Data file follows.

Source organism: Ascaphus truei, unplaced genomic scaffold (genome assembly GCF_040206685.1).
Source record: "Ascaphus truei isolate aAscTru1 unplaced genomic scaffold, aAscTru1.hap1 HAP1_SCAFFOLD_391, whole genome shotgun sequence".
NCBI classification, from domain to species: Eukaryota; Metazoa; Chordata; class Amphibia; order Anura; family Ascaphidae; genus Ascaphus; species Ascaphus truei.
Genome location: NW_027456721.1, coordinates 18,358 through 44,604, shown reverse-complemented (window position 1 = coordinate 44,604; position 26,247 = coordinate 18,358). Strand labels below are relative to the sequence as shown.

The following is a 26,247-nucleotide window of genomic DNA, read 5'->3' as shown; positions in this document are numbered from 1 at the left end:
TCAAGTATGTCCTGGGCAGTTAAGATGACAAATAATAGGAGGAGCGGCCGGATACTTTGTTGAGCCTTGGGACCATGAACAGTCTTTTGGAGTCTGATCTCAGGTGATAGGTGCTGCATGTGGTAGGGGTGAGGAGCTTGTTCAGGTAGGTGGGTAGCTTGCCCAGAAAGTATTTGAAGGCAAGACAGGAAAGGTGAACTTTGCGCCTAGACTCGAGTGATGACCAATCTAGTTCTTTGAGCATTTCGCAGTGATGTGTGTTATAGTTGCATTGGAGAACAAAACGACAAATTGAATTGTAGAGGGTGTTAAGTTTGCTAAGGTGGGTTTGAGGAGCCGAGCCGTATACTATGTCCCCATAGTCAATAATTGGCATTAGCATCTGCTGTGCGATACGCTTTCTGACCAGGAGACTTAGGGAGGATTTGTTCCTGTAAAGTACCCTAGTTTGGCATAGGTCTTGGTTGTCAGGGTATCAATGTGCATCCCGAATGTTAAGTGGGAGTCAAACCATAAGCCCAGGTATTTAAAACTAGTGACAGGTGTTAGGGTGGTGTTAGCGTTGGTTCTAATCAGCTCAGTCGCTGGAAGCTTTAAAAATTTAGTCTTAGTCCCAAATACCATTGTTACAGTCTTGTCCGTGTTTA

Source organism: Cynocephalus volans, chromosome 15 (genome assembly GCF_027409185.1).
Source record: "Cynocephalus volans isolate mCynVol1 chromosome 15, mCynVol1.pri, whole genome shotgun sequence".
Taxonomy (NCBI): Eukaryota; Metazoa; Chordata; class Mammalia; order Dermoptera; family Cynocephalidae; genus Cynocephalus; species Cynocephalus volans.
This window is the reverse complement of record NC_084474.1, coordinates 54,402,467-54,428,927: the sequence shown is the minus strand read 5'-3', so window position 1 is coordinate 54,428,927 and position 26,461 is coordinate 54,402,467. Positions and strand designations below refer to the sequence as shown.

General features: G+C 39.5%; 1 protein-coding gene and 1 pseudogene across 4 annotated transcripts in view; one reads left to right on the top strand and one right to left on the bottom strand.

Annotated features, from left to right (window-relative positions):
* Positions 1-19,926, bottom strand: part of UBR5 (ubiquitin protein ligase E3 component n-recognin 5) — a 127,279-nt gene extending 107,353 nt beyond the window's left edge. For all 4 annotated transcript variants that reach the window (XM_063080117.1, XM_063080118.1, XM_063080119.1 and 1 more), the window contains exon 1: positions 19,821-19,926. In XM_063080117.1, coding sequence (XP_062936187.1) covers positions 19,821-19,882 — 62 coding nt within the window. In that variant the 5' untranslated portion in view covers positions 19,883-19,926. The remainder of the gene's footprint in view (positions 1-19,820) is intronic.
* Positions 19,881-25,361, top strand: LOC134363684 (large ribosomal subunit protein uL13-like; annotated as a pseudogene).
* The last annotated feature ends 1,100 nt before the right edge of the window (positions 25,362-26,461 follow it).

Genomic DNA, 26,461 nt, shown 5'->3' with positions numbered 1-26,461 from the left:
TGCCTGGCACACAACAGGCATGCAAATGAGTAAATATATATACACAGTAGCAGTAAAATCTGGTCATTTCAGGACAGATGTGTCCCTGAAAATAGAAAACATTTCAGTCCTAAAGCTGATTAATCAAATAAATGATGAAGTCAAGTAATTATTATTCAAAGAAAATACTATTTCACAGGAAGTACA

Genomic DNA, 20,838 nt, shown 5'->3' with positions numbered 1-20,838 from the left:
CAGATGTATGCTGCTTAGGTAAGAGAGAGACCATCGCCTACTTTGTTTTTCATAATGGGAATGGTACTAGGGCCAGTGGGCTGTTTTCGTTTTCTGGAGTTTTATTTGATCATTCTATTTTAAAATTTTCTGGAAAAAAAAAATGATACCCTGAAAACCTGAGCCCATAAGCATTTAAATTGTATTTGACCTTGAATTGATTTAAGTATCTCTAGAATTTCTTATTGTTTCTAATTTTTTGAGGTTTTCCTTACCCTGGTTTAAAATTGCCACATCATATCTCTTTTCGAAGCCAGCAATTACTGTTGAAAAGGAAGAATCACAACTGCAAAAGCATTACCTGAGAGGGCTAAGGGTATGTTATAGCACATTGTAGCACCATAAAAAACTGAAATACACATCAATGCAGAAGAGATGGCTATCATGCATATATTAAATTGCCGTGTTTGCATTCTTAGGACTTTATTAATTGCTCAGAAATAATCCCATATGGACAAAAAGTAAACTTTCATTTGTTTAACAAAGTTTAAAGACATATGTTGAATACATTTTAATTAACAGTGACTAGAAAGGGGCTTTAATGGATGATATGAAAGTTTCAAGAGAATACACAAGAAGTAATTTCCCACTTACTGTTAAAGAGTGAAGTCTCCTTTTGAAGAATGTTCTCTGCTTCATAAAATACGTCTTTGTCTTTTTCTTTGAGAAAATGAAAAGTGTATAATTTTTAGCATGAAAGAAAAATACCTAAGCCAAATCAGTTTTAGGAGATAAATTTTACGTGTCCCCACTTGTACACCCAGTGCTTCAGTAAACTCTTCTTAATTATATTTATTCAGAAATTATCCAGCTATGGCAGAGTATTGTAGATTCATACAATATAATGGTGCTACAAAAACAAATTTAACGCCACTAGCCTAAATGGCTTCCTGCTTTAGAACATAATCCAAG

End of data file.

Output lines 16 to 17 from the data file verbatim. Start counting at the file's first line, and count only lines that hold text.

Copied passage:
Genomic DNA, 26,461 nt, shown 5'->3' with positions numbered 1-26,461 from the left:
TGCCTGGCACACAACAGGCATGCAAATGAGTAAATATATATACACAGTAGCAGTAAAATCTGGTCATTTCAGGACAGATGTGTCCCTGAAAATAGAAAACATTTCAGTCCTAAAGCTGATTAATCAAATAAATGATGAAGTCAAGTAATTATTATTCAAAGAAAATACTATTTCACAGGAAGTACA